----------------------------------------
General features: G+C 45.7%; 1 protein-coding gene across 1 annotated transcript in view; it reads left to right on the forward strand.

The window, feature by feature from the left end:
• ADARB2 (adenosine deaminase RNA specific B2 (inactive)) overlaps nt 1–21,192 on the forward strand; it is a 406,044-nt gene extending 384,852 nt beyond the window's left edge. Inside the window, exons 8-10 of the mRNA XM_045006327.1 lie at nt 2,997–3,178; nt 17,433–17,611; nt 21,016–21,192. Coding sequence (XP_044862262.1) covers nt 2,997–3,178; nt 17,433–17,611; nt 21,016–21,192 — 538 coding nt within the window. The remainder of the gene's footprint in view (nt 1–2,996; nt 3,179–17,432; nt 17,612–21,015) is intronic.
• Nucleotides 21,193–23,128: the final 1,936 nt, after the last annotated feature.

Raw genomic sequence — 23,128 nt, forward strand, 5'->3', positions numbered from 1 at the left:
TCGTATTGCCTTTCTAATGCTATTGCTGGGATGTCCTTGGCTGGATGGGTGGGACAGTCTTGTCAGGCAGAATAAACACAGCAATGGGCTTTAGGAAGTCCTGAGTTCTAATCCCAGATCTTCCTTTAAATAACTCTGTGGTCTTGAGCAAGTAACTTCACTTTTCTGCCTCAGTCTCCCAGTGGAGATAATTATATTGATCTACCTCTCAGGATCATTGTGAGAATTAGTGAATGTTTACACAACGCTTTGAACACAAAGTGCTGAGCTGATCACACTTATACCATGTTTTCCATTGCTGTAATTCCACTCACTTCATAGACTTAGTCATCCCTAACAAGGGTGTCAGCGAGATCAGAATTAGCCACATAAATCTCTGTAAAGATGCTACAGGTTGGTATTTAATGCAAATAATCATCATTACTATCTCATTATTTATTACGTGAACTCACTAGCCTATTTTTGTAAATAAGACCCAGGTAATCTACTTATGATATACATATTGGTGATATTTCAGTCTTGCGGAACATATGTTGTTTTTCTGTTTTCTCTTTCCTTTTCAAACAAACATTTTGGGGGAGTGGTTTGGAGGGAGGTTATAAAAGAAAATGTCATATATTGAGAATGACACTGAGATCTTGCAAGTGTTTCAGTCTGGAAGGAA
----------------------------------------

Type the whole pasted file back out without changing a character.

General features: G+C 45.7%; 1 protein-coding gene across 1 annotated transcript in view; it reads left to right on the forward strand.

The window, feature by feature from the left end:
• ADARB2 (adenosine deaminase RNA specific B2 (inactive)) overlaps nt 1–21,192 on the forward strand; it is a 406,044-nt gene extending 384,852 nt beyond the window's left edge. Inside the window, exons 8-10 of the mRNA XM_045006327.1 lie at nt 2,997–3,178; nt 17,433–17,611; nt 21,016–21,192. Coding sequence (XP_044862262.1) covers nt 2,997–3,178; nt 17,433–17,611; nt 21,016–21,192 — 538 coding nt within the window. The remainder of the gene's footprint in view (nt 1–2,996; nt 3,179–17,432; nt 17,612–21,015) is intronic.
• Nucleotides 21,193–23,128: the final 1,936 nt, after the last annotated feature.

Raw genomic sequence — 23,128 nt, forward strand, 5'->3', positions numbered from 1 at the left:
TCGTATTGCCTTTCTAATGCTATTGCTGGGATGTCCTTGGCTGGATGGGTGGGACAGTCTTGTCAGGCAGAATAAACACAGCAATGGGCTTTAGGAAGTCCTGAGTTCTAATCCCAGATCTTCCTTTAAATAACTCTGTGGTCTTGAGCAAGTAACTTCACTTTTCTGCCTCAGTCTCCCAGTGGAGATAATTATATTGATCTACCTCTCAGGATCATTGTGAGAATTAGTGAATGTTTACACAACGCTTTGAACACAAAGTGCTGAGCTGATCACACTTATACCATGTTTTCCATTGCTGTAATTCCACTCACTTCATAGACTTAGTCATCCCTAACAAGGGTGTCAGCGAGATCAGAATTAGCCACATAAATCTCTGTAAAGATGCTACAGGTTGGTATTTAATGCAAATAATCATCATTACTATCTCATTATTTATTACGTGAACTCACTAGCCTATTTTTGTAAATAAGACCCAGGTAATCTACTTATGATATACATATTGGTGATATTTCAGTCTTGCGGAACATATGTTGTTTTTCTGTTTTCTCTTTCCTTTTCAAACAAACATTTTGGGGGAGTGGTTTGGAGGGAGGTTATAAAAGAAAATGTCATATATTGAGAATGACACTGAGATCTTGCAAGTGTTTCAGTCTGGAAGGAA